The disclosed invention provides compositions and methods for inducing an immune response against Aβ1-6 peptide in an animal, inducing antibodies capable of binding Aβ amyloid plaques and soluble Aβ. Compositions of the invention comprise, or alternatively consist of (a) a core particle with at least one first attachment site; and (b) at least one antigen or antigenic determinant with at least one second attachment site, wherein said antigen or antigenic determinant is an Aβ1-6 peptide, and wherein said second attachment site being selected from the group consisting of (i) an attachment site not naturally occurring with said antigen or antigenic determinant; and (ii) an attachment site naturally occurring with said antigen or antigenic determinant, wherein said second attachment site is capable of association to said first attachment site; and wherein said antigen or antigenic determinant and said core particle interact through said association to form an ordered and repetitive antigen array. More specifically, compositions of the invention comprise, or alternatively consist of, a virus-like particle and at least one antigen or antigenic determinant, wherein the antigen or antigenic determinant is a Aβ1-6 peptide, and wherein the at least one antigen or antigenic determinant is bound to the virus-like particle so as to form an ordered and repetitive antigen-VLP-array. Furthermore, the invention conveniently enables the practitioner to construct such a composition, inter alia, for treatment and/or prophylactic prevention of Alzheimer's disease. Virus-like particles in the context of the present application refer to structures resembling a virus particle but which are not pathogenic. In general, virus-like particles lack the viral genome and, therefore, are noninfectious. Also, virus-like particles can be produced in large quantities by heterologous expression and can be easily purified.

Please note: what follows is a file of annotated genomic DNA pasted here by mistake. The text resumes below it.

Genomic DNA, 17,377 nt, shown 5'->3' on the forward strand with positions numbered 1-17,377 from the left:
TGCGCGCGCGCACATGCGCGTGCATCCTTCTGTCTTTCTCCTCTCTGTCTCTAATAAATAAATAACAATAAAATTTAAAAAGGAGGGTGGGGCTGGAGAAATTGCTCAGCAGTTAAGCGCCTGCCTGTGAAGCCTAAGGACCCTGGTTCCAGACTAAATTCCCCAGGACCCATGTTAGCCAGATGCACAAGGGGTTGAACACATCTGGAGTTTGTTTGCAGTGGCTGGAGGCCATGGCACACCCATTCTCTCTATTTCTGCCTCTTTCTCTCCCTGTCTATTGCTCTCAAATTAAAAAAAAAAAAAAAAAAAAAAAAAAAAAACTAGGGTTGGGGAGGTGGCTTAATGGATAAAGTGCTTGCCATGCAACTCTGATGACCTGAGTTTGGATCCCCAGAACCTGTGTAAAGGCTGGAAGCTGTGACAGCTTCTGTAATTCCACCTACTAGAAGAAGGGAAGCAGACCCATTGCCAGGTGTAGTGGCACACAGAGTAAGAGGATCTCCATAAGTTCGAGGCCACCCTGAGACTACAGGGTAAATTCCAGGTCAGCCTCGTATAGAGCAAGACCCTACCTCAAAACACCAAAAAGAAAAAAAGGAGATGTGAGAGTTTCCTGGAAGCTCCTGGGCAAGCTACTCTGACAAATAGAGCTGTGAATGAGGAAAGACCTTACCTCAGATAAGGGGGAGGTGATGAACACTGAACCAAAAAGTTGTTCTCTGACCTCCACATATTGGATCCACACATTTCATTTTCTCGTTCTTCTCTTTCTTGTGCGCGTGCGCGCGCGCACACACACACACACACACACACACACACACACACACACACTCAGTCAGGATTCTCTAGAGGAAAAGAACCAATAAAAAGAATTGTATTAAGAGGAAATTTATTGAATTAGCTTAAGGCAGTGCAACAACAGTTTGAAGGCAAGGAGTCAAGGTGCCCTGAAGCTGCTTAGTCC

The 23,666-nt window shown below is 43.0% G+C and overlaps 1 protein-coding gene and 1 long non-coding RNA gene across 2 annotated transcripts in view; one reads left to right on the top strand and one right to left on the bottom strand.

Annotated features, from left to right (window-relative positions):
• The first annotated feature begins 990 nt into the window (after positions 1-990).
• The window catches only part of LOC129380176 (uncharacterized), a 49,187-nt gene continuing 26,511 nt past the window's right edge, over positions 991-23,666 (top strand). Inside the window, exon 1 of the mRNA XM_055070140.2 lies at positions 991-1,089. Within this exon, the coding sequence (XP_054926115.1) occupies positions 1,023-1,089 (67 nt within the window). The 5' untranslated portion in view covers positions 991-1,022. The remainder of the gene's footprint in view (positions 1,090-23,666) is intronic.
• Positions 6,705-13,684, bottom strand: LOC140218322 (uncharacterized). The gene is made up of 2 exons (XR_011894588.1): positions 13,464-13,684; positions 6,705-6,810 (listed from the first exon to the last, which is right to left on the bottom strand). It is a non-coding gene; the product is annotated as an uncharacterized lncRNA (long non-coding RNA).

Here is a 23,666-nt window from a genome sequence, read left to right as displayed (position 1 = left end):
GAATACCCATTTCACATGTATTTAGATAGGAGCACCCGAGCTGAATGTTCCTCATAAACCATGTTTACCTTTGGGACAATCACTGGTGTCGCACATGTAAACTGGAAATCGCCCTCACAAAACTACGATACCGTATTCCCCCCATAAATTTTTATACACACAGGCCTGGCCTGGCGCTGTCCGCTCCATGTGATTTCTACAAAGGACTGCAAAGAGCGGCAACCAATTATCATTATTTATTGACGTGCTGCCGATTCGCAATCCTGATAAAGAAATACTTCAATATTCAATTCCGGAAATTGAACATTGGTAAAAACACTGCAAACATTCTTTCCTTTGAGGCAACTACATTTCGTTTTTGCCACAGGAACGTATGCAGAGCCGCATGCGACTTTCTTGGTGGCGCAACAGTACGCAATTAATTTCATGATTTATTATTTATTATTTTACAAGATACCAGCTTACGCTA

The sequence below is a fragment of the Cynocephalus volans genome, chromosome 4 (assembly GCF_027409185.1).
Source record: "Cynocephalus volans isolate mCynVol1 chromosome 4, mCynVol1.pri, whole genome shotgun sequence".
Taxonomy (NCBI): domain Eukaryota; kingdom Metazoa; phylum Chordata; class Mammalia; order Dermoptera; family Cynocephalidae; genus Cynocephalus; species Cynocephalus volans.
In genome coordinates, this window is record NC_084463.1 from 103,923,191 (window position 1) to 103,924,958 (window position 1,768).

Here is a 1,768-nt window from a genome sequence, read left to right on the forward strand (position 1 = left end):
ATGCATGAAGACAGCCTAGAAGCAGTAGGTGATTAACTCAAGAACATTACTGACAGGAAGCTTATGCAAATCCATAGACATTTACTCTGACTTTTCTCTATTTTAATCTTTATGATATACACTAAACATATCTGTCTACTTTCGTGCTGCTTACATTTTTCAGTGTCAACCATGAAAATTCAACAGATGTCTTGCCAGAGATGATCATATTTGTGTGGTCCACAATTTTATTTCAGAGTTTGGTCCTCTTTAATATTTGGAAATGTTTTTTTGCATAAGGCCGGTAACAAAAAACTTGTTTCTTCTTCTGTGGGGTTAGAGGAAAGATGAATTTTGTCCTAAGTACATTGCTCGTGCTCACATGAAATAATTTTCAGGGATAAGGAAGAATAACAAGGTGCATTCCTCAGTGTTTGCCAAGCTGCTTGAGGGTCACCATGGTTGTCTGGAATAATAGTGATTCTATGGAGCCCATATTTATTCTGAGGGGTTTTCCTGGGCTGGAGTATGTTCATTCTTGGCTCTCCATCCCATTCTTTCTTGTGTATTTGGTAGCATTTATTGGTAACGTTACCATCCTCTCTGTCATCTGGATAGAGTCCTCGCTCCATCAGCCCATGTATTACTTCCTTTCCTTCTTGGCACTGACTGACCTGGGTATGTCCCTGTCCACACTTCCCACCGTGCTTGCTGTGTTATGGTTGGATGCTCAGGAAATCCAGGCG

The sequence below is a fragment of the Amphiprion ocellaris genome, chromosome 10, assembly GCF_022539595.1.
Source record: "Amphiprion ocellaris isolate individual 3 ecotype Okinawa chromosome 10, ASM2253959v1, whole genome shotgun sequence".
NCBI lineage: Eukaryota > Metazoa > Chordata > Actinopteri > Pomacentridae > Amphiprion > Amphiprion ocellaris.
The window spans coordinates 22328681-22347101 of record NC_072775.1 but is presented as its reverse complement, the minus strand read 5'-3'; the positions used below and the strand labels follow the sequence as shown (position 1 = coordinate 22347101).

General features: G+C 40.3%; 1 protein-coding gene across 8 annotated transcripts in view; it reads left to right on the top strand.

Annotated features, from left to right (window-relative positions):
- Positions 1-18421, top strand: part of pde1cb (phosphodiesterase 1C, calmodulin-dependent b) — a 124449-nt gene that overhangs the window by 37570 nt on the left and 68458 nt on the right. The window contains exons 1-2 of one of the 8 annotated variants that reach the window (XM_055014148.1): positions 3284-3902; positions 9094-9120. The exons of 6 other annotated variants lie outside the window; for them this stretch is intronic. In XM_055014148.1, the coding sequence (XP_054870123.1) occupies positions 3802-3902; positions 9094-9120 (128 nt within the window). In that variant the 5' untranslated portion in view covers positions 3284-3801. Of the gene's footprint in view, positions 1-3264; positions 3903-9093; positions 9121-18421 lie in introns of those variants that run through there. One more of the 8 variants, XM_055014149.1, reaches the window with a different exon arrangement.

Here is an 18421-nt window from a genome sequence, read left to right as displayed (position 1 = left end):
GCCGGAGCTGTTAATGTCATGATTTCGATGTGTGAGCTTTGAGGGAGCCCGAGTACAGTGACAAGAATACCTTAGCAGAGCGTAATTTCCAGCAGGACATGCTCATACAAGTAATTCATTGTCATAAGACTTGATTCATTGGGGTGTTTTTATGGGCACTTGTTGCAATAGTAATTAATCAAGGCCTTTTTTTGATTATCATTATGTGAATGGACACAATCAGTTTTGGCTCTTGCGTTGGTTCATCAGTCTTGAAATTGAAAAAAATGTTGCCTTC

In one embodiment, the core particle comprises, or is selected from a group consisting of, a virus, a bacterial pilus, a structure formed from bacterial pilin, a bacteriophage, a virus-like particle, a virus-like particle of a RNA phage, a viral capsid particle or a recombinant form thereof Any virus known in the art having an ordered and repetitive coat and/or core protein structure may be selected as a core particle of the invention; examples of suitable viruses include sindbis and other alphaviruses, rhabdoviruses (e.g. vesicular stomatitis virus), picornaviruses (e.g., human rhino virus, Aichi virus), togaviruses (e.g., rubella virus), orthomyxoviruses (e.g., Thogoto virus, Batken virus, fowl plague virus), polyomaviruses (e.g., polyomavirus BK, polyomavirus JC, avian polyomavirus BFDV), parvoviruses, rotaviruses, Norwalk virus, foot and mouth disease virus, a retrovirus, Hepatitis B virus, Tobacco mosaic virus, Flock House Virus, and human Papilomavirus, and preferably a RNA phage, bacteriophage Qβ, bacteriophage R17, bacteriophage M11, bacteriophage MX1, bacteriophage NL95, bacteriophage fr, bacteriophage GA, bacteriophage SP, bacteriophage MS2, bacteriophage f2, bacteriophage PP7 (for example, see Table 1 in Bachmann, M. F. and Zinkernagel, R. M., Immunol. Today 17:553-558 (1996)).